Living in Oslo during the past few years, I passed the government buildings downtown almost every day. I lived right up the road from them, only a five-minute walk; they were my gateway to downtown Oslo. Very often, when I looked over at these structures in which, I knew, the prime minister and all of the cabinet ministries had their offices, I shook my head in wonder at the utter lack of visible security. Almost never did I see a single armed — or even unarmed — guard. (The only exceptions were on the rare occasion when a blizzard of foreign flags and a motorcade parked on the sidewalk indicated that some president or prime minister was visiting from abroad.)
This lack of security was certainly not unusual for Norway, where the police don’t carry guns, and where the very idea of police carrying guns is widely looked upon as some holdover from an earlier stage of human evolution. But — hello — in front of the main office buildings of a Western European government? After 9/11? It seemed sheer madness. In recent weeks, passing grim-faced soldiers with machine guns at Amsterdam airport, and then outside the New York Stock Exchange, I thought immediately of those vulnerable-looking government buildings in Oslo.
When I first heard the news of the explosions at those buildings, my first thought, of course, was that it was a jihadist attack. But it wasn’t: it was a right-wing lunatic. It wasn’t jihad. It was a meaningless killing spree by a madman, like the ones at Columbine and Virginia Tech. A headline in one Norwegian newspaper today noted that the death toll in Oslo and at Utøya yesterday was higher than at Columbine and Virginia Tech combined. The Norwegian media have always reported on mass murders by lone gunmen in the U.S. as if they were things that could never happen in Norway: rather, they were symptoms of a sick society that Norwegians could never possibly understand. In Norway, they use the term “amerikanske tilstander” — American conditions. It never means anything good. Yesterday’s nightmare, from a Norwegian perspective, was the most American of American conditions.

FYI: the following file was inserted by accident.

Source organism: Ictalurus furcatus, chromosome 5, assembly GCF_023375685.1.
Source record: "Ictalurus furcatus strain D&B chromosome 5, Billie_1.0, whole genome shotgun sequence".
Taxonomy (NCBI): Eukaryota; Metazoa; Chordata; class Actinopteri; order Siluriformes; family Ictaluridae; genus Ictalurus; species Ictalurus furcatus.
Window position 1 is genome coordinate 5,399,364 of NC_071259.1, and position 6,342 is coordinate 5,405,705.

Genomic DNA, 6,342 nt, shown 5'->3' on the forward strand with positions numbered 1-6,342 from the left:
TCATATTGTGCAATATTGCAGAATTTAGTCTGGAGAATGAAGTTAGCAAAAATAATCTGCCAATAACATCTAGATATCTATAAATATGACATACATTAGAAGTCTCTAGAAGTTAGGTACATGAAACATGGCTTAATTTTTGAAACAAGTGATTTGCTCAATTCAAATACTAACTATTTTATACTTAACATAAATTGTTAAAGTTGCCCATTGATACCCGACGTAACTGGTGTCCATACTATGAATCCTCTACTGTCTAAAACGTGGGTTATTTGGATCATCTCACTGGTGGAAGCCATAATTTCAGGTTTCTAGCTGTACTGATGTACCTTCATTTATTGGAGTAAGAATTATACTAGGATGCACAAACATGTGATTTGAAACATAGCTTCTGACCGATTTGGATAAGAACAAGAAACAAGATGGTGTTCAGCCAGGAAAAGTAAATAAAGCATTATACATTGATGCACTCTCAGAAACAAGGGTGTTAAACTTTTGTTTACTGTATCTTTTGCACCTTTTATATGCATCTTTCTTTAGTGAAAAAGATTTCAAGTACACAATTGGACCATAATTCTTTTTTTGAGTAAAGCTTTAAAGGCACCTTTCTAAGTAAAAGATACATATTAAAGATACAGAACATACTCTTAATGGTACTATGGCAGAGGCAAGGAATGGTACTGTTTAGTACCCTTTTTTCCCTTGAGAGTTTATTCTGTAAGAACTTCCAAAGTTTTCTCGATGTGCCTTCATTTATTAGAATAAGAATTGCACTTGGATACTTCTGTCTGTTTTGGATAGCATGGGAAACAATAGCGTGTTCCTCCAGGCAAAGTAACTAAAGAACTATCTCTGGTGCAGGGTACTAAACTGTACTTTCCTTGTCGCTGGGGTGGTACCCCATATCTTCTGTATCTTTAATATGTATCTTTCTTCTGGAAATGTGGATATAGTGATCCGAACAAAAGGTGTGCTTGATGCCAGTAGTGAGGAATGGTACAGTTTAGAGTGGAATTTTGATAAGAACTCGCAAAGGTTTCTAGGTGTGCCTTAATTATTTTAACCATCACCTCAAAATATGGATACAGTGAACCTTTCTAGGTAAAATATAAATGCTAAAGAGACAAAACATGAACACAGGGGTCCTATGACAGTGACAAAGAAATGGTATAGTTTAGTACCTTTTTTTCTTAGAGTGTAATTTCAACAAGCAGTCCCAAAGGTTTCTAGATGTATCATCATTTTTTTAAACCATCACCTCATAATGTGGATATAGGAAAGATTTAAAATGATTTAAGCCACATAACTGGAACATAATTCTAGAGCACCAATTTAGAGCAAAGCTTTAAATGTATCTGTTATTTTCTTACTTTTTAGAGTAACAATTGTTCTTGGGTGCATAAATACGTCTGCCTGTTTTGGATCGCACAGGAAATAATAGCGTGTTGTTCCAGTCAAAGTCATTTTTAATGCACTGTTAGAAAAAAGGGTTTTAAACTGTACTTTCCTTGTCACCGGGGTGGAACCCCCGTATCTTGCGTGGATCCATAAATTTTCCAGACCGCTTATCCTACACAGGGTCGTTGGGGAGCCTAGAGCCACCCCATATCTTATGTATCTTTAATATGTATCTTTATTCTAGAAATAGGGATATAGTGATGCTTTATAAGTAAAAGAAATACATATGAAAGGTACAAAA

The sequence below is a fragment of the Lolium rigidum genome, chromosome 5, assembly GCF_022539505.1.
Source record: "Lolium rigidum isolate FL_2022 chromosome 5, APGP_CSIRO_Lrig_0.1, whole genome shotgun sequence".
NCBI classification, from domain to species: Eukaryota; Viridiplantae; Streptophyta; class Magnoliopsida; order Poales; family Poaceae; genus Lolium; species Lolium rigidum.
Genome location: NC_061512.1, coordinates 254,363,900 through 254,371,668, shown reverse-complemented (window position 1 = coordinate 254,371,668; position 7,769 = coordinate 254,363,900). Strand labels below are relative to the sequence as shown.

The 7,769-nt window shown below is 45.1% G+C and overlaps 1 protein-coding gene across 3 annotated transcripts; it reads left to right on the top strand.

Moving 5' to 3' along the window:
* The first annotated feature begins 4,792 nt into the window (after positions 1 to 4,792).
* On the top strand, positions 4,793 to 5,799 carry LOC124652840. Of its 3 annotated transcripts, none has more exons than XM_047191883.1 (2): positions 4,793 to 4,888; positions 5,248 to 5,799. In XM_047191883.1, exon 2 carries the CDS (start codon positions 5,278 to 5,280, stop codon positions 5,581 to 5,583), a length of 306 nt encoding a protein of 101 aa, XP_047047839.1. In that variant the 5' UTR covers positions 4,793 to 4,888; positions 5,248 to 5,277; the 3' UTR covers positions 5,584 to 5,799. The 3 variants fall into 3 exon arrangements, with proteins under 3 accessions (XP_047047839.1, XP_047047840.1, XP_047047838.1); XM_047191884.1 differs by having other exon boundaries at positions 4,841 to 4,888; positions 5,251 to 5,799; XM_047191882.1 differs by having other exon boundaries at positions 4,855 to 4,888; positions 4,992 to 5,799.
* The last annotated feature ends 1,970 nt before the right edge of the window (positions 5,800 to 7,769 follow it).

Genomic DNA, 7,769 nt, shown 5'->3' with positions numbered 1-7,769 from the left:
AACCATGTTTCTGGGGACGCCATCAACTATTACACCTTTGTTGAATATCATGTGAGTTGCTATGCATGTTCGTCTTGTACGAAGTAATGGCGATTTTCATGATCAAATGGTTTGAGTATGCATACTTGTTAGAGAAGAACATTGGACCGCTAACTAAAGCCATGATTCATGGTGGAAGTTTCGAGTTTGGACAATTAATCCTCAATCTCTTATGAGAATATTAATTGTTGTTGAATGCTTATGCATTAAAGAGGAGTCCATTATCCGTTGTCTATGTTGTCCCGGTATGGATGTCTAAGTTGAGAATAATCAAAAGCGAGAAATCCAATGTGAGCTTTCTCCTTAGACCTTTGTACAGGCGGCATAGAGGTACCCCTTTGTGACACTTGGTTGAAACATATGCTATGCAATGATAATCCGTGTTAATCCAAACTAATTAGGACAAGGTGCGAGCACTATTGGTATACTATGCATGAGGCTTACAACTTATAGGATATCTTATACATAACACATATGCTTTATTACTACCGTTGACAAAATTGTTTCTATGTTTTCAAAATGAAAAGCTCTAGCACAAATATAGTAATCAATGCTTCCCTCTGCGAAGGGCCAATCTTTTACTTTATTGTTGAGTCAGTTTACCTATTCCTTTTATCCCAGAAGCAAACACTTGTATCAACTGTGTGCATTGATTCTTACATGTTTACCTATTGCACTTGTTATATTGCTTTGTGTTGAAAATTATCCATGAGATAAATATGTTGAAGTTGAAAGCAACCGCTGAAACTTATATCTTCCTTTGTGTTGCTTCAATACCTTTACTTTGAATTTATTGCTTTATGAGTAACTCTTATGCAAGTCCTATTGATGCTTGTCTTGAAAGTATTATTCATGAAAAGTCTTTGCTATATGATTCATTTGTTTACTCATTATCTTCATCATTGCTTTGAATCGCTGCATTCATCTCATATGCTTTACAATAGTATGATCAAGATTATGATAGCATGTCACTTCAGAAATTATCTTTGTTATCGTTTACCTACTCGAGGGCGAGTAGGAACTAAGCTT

Those of us who thought, in the first hours after the blasts in downtown Oslo, that we were witnessing yet another act of jihad can be forgiven. In a way, it made sense. 9/11, London, Madrid, Beslan, Bali, Mumbai — why not Oslo? Then again…Norway, although a member of NATO with troops in Afghanistan and Libya, was not exactly in the forefront of the struggle to defeat jihad. On the contrary. Norway calls itself “the peace country.” For years, the Norwegian government and cultural establishment have striven to communicate to even the most extreme elements of international Islam that they want to be friends. They’ve shown their good faith in a number of ways:
- They’ve made a great show of treating Jews very shabbily. Jostein Gaarder, author of the international bestseller Sophie’s World, published an op-ed a few years back declaring his contempt for Israel and the Jewish people. When Gaarder came in for some criticism, many high-profile members of the Norwegian cultural elite rushed to stand shoulder to shoulder with him. If the cultural elite in Norway is more anti-Semitic than its counterparts in any other country in Europe, it has a great deal to do with the recognition that the more you like the Jews, the more you’ll antagonize the Muslims.
- They’ve been extremely gentle with Mullah Krekar, Norway’s resident terrorist. While some government officials have (admirably) labored to get the founder of Ansar al-Islam returned to his native Iraq, the system has repeatedly protected him, allowing him to stay in a very nice flat in Oslo, where he is supported by the state. Over the years the Norwegian media have churned out countless profiles of this murderous, child-torturing monster, invariably depicting him as a charming, grandfatherly type and allowing him plenty of space to bash the United States.